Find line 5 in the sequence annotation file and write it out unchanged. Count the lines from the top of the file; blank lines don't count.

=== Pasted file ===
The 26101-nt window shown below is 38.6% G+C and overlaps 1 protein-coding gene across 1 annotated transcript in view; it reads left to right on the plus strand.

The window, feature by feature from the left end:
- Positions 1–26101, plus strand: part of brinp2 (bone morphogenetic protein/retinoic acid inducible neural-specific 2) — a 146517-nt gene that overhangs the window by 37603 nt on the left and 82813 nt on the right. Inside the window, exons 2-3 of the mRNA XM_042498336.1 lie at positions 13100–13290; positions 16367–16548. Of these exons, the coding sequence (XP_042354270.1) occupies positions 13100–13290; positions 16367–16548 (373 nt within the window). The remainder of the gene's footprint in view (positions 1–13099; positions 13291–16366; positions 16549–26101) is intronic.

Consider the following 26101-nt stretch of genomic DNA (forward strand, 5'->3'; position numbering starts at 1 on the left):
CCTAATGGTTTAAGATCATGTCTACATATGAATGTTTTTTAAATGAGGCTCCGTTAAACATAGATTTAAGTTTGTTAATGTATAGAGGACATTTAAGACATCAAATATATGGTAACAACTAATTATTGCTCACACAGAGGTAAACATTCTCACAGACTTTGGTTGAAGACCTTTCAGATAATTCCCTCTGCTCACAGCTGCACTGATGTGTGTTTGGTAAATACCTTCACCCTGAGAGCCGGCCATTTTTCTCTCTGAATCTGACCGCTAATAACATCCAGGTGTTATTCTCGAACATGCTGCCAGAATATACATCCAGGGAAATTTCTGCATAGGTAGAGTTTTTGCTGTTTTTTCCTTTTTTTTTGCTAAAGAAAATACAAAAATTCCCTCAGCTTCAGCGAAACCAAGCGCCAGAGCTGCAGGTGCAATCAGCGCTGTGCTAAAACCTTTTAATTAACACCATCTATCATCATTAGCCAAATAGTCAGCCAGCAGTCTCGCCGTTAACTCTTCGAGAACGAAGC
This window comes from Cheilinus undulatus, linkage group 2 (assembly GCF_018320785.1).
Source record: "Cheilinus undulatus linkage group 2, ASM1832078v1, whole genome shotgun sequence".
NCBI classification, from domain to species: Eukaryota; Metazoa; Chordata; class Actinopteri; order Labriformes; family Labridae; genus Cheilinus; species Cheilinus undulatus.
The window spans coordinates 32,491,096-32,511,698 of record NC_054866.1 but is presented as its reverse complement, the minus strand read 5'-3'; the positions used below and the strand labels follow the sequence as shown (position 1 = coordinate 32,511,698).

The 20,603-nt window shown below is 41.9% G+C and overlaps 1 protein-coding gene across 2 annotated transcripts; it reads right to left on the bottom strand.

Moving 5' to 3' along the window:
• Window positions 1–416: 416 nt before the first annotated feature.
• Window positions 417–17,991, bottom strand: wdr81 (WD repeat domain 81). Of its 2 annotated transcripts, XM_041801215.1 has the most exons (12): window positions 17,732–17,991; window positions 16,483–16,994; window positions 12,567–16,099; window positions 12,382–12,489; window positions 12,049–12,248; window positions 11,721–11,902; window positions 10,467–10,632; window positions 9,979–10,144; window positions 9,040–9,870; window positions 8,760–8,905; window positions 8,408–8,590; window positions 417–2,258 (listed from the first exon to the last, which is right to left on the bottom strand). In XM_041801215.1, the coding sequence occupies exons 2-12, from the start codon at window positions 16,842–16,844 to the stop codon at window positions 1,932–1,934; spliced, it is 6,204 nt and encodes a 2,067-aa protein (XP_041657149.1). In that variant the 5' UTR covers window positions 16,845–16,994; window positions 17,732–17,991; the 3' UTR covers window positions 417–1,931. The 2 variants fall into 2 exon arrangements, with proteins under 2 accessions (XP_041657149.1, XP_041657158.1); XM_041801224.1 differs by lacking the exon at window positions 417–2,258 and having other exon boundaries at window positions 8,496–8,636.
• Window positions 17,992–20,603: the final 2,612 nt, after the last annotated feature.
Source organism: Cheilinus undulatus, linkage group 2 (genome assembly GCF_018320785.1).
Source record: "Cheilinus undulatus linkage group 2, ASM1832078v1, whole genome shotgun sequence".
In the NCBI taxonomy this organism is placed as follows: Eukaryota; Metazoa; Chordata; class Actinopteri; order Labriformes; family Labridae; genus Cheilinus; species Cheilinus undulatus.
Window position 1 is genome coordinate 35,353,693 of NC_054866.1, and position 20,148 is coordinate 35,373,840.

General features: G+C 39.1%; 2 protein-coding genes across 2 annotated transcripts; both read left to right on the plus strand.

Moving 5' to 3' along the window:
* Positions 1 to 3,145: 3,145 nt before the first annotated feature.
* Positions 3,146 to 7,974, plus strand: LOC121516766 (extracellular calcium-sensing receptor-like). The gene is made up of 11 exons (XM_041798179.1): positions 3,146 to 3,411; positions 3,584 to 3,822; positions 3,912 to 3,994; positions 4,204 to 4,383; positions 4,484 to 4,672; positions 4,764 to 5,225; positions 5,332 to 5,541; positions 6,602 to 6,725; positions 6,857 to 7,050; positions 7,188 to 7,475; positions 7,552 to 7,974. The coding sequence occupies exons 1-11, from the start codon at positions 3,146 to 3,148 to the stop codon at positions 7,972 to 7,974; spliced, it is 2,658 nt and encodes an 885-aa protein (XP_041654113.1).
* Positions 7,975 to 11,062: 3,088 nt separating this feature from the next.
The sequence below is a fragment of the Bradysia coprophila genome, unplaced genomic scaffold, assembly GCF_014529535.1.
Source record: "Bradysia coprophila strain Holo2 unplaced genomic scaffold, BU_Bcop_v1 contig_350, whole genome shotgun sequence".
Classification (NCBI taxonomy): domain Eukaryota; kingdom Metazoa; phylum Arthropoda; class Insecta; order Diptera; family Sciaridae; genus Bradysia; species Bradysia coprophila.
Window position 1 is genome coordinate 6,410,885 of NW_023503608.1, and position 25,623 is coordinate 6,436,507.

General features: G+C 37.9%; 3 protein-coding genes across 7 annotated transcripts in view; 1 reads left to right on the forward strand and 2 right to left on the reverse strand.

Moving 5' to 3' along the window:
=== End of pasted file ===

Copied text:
CCTAATGGTTTAAGATCATGTCTACATATGAATGTTTTTTAAATGAGGCTCCGTTAAACATAGATTTAAGTTTGTTAATGTATAGAGGACATTTAAGACATCAAATATATGGTAACAACTAATTATTGCTCACACAGAGGTAAACATTCTCACAGACTTTGGTTGAAGACCTTTCAGATAATTCCCTCTGCTCACAGCTGCACTGATGTGTGTTTGGTAAATACCTTCACCCTGAGAGCCGGCCATTTTTCTCTCTGAATCTGACCGCTAATAACATCCAGGTGTTATTCTCGAACATGCTGCCAGAATATACATCCAGGGAAATTTCTGCATAGGTAGAGTTTTTGCTGTTTTTTCCTTTTTTTTTGCTAAAGAAAATACAAAAATTCCCTCAGCTTCAGCGAAACCAAGCGCCAGAGCTGCAGGTGCAATCAGCGCTGTGCTAAAACCTTTTAATTAACACCATCTATCATCATTAGCCAAATAGTCAGCCAGCAGTCTCGCCGTTAACTCTTCGAGAACGAAGC